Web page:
Even its logo was a narrative. This weekend’s Nieman conference (full name: “Telling True Stories in Turbulent Times: Nieman Narrative Conference 2009”) represented itself in its promotional materials through an image rendered in text. And the message of said image wasn’t subtle: the awkward interplay between the solidity (the stolidity, even) of “telling true stories” and the relative chaos of the rumbled, jumbled “turbulent times” suggests the contentious relationship between journalism and its current cultural moment. Narrative journalism is rooted in ground that is anything but solid. And under threat from our T-U-R-B-U-L-E-N-T TIMES.
The textual imagery at play here—the simultaneous polarity and connectivity between our stories and our times—makes an apt analogy for a conference that was both a receptacle for and an antidote to the tension between the two. The conference’s decidedly upbeat tone seemed to suggest, alternately, genuine optimism (emergent models of journalism offer new opportunities “to delight” audiences, “to make them love us in ways that our old models prevented,” said Joshua Benton, director of the Nieman Journalism Lab) and the reflexive self-defensiveness of a beleaguered institution. “The business model is broken. You are not broken,” the Pulitzer-winning Cleveland Plain Dealer columnist Connie Schultz declared in the conference’s opening keynote.
One wonders whether a similar assurance was offered at “Conducting Yourself: Locomotive Operators Convention 1909.”
The conference’s from-adversity-to-the-stars sensibility emphasized the cultivation of craft itself as an adversity-tackling vehicle. Narrative is journalism’s future as well as its past, Schultz told the crowd, because it provides context and background and insight—the details, large and small, that foster empathy. “People will always want and need to know,” she said, “that they’re not alone in their suffering and hope.”
It’s hard to argue with that; one principle that nearly everyone who cares about journalism—from the most ardent Webvangelist to the most hardboiled city editor—agrees on is that narrative is key to good journalism. Compelling, evocative storytelling will endure. For the simple reason that we need it to.
The question provoked this weekend is how narrative will continue to inform us and our information itself. How storytelling will evolve. How narrative authority will expand or (could Foucault have been right?) contract under the influence of a medium that is toppling our assumptions about what an author actually is.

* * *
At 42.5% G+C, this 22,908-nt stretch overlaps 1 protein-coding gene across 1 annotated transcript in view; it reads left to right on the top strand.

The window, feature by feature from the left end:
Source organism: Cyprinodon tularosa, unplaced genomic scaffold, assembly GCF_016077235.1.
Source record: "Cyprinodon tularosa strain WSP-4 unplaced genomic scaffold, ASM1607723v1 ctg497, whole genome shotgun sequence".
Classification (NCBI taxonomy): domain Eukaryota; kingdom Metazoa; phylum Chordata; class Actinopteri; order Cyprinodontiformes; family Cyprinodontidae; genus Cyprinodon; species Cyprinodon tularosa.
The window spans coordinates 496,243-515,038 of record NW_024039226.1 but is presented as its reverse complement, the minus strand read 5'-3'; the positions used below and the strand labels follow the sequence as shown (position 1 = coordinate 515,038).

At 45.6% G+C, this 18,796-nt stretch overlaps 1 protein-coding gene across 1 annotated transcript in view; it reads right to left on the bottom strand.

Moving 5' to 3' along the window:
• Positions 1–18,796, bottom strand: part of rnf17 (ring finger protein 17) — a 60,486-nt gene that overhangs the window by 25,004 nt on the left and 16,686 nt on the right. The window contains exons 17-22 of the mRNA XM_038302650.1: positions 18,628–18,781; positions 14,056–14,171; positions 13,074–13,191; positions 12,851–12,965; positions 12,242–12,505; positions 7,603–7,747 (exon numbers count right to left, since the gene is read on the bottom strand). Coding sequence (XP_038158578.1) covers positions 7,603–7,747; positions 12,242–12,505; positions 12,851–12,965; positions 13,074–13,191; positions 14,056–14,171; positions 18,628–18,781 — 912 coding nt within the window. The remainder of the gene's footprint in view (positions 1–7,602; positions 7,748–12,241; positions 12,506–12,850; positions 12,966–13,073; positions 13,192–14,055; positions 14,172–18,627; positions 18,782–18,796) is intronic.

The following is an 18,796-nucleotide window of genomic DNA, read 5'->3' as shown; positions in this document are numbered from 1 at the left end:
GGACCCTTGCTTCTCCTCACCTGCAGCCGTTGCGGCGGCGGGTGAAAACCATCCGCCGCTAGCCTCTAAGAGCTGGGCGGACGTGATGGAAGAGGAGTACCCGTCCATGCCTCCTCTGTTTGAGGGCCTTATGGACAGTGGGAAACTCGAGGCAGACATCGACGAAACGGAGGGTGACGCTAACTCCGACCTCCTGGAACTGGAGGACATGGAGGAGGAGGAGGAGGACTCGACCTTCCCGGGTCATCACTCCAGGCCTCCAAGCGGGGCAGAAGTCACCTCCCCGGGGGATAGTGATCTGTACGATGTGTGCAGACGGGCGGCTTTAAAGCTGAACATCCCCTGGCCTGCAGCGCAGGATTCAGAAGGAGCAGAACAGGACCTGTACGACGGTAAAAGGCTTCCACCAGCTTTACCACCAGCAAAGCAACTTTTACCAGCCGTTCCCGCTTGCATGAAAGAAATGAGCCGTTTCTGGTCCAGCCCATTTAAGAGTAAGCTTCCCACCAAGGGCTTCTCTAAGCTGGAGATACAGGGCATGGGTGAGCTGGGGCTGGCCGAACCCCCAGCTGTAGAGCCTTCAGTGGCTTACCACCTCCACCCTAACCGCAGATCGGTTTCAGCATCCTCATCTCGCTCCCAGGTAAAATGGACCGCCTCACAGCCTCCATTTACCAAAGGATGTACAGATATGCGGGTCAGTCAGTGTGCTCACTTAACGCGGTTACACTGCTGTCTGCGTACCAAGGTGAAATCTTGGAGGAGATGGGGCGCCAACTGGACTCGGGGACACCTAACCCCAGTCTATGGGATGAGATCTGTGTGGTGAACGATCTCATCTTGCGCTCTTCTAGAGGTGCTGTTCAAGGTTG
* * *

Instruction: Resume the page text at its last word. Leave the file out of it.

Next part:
Which is a roundabout way (sorry—I missed the “Structuring Your Story” panel, alas, which I’m sure advised its attendees of the virtues of both brevity and precision) of saying that the Nieman conference left me—as, really, the best of such gatherings do—with more questions than answers. (I should interrupt myself here to clarify that the conference’s embarrassment of intellectual riches, and its relatively short time span, meant that several—usually five or six— breakout panels took place during a single time slot, forcing participants to choose one among them; my experience was, in that sense, limited. So have your grains of salt at the ready: my sense of the conference overall—and my assessment of it—is highly subjective.) The basic question is the same one that so many in journalism are grappling with right now: basically, whence narrative? Are the standards for good narrative transcendent and therefore inviolable, or do they—must they—evolve with the times? Is good narrative a goal in itself, or is it a means to the more nebulous journalistic ends of informing, engaging, connecting, etc.?
This weekend’s panels, in regards to that last one, were split. Among the expected shout-outs to “the power of the story” and the like—celebrations of narrative that verged, at times, on fetishizing it (narrative compels! narrative informs! narrative is The Whole Damn Point!)—were treatments of new forms of storytelling on the Web: leveraging its power to employ cinematic techniques to still photography; using its immense archival capabilities to record the lives of ordinary people; employing the people formerly known as “audience” to inform and shape and tell stories.